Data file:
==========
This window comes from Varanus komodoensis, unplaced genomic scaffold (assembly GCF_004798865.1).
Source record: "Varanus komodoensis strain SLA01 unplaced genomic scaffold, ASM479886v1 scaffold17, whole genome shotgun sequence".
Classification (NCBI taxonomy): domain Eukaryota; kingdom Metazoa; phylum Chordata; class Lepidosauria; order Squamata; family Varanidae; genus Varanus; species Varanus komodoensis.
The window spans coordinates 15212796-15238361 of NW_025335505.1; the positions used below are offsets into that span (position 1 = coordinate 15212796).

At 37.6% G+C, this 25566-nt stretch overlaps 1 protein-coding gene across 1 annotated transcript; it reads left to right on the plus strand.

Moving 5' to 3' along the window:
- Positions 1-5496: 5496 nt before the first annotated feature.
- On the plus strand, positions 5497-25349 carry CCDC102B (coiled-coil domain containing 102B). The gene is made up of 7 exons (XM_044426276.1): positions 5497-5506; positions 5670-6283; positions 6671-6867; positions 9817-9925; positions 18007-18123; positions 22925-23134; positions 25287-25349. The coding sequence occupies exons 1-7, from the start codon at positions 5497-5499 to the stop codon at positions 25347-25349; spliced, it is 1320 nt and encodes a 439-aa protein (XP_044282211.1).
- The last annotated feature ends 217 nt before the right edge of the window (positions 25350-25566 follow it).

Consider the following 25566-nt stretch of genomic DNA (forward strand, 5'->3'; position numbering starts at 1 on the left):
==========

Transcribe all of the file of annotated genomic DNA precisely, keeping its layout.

This window comes from Varanus komodoensis, unplaced genomic scaffold (assembly GCF_004798865.1).
Source record: "Varanus komodoensis strain SLA01 unplaced genomic scaffold, ASM479886v1 scaffold17, whole genome shotgun sequence".
Classification (NCBI taxonomy): domain Eukaryota; kingdom Metazoa; phylum Chordata; class Lepidosauria; order Squamata; family Varanidae; genus Varanus; species Varanus komodoensis.
The window spans coordinates 15212796-15238361 of NW_025335505.1; the positions used below are offsets into that span (position 1 = coordinate 15212796).

At 37.6% G+C, this 25566-nt stretch overlaps 1 protein-coding gene across 1 annotated transcript; it reads left to right on the plus strand.

Moving 5' to 3' along the window:
- Positions 1-5496: 5496 nt before the first annotated feature.
- On the plus strand, positions 5497-25349 carry CCDC102B (coiled-coil domain containing 102B). The gene is made up of 7 exons (XM_044426276.1): positions 5497-5506; positions 5670-6283; positions 6671-6867; positions 9817-9925; positions 18007-18123; positions 22925-23134; positions 25287-25349. The coding sequence occupies exons 1-7, from the start codon at positions 5497-5499 to the stop codon at positions 25347-25349; spliced, it is 1320 nt and encodes a 439-aa protein (XP_044282211.1).
- The last annotated feature ends 217 nt before the right edge of the window (positions 25350-25566 follow it).

Consider the following 25566-nt stretch of genomic DNA (forward strand, 5'->3'; position numbering starts at 1 on the left):